Ginger Affects Dementia, Asthma, Diabetes

Anti-aging properties may be useful against cancer and ulcers

Woman shopping for finger

Woman shopping for finger

Ginger (Zingiber officinale) is one of the most consumed spices in the world. A member of a plant family that includes cardamom and turmeric, its spicy, pungent aroma is mainly due to the presence of ketones, especially the gingerols.

The rhizome, which is the horizontal stem from which the roots grow, is the main portion of ginger that is consumed. Ginger’s current name comes from the Middle English gingivere, but this spice dates back over 3,000 years to the Sanskrit word srngaveram, meaning “horn root,” based on its appearance.

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Here are 10 reasons to love ginger:

1. Antioxidant—Ginger root contains a very high level of powerful antioxidants, surpassed only by pomegranate and some types of berries. Ginger inhibits superoxide, a devastating type of free radical in the human body that is linked to premature aging. Ginger protects a substance called reduced glutathione, a detoxifying enzyme that the body produces.

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2. Anti-Inflammatory—Ginger exhibits analgesic and potent anti-inflammatory effects, making it effective for relieving burning joint pain.

3. Seasickness—Ginger root is commonly recommended for preventing seasickness and is superior to dimenhydrinate (Dramamine) against symptoms of motion sickness.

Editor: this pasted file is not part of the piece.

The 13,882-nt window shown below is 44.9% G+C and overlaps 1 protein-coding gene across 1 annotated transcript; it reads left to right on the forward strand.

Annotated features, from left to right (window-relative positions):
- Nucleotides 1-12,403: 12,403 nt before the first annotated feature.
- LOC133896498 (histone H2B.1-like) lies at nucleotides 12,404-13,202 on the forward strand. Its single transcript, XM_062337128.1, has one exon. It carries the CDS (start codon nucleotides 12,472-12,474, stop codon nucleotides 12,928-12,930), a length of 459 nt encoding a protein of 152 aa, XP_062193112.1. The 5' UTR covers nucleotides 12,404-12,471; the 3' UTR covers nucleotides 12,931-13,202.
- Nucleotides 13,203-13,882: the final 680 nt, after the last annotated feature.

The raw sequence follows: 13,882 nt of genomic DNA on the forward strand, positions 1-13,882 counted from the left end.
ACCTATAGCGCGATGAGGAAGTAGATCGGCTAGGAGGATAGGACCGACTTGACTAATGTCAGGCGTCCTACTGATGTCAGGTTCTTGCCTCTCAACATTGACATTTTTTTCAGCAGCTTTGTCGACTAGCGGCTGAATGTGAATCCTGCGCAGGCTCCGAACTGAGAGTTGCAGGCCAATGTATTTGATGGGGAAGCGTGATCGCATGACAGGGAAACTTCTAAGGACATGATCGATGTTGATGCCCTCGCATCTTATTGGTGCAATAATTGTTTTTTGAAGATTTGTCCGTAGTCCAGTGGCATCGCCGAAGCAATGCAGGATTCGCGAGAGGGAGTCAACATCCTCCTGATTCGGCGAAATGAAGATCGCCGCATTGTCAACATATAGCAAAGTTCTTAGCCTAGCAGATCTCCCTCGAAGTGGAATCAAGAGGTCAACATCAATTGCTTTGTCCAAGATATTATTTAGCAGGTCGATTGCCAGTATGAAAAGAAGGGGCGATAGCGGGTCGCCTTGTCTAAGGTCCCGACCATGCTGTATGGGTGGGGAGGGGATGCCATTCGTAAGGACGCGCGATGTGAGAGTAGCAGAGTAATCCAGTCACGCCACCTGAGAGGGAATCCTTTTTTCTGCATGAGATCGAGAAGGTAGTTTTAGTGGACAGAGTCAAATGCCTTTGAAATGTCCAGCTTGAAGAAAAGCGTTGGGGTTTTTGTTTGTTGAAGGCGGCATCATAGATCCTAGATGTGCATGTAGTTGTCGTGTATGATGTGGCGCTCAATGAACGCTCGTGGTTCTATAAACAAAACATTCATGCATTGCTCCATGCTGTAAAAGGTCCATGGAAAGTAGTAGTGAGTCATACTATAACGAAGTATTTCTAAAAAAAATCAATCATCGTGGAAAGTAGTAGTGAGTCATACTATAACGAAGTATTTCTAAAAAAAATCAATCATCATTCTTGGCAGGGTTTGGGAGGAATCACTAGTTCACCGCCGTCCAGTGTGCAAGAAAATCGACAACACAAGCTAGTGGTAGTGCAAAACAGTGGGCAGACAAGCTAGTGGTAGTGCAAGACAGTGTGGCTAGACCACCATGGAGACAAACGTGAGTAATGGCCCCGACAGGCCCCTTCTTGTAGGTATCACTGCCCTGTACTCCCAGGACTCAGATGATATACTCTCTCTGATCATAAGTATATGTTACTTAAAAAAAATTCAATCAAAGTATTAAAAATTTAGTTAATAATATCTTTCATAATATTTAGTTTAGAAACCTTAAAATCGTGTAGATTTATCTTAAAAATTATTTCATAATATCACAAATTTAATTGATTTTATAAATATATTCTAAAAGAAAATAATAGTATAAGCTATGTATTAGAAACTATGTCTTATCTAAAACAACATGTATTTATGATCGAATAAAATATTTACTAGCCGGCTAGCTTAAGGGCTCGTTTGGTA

4. Nausea—Nausea and vomiting during pregnancy affects most pregnant women, and over the years ginger has been used to ease the condition. At least one survey indicated that the overall use of dietary supplements in pregnant women appears to be low, but ginger is commonly recommended and used to prevent nausea.

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5. Cancer Prevention—The effectiveness of ginger in preventing or suppressing cancer growth has been examined in a variety of cancer types, including lymphoma, colorectal, breast, skin, liver, and bladder cancers. The mechanisms proposed to explain the anticancer activities of ginger and its components include antioxidant activity.

6. Blood thinning—Antiplatelet therapy with aspirin is an effective approach for preventing coronary heart disease. Ginger components are suggested as a potential new class of platelet-activation inhibitors without the potential side effects of aspirin, which is most commonly used in this approach. Ginger compounds were found to be less potent compared to aspirin. Ginger and nifedipine (a calcium-channel blocker) were reported to have a synergistic effect on antiplatelet aggregation in normal volunteers and hypertensive patients.

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7. Asthma—Components of ginger rhizomes are reported to contain potent compounds capable of suppressing allergic reactions and might be useful for treatment and prevention of allergic diseases; a ginger extract inhibits airway contraction.

8. Diabetes—Ginger has been studied for antidiabetic effects. Diabetic rats fed ginger exhibited better glucose tolerance and higher serum insulin levels than untreated rats, suggesting that it can help control blood sugar level. Treatment with a ginger extract produced significant reductions in body weight, high blood sugar, and insulin resistance.

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9. Dementia—Dried ginger may have beneficial effects in treating dementia, including Alzheimer’s disease.

10. Ulcerative Colitis—In rats, ginger extract lessened the symptoms of ulcerative colitis and a chronically recurrent inflammatory bowel disease of unknown origin.

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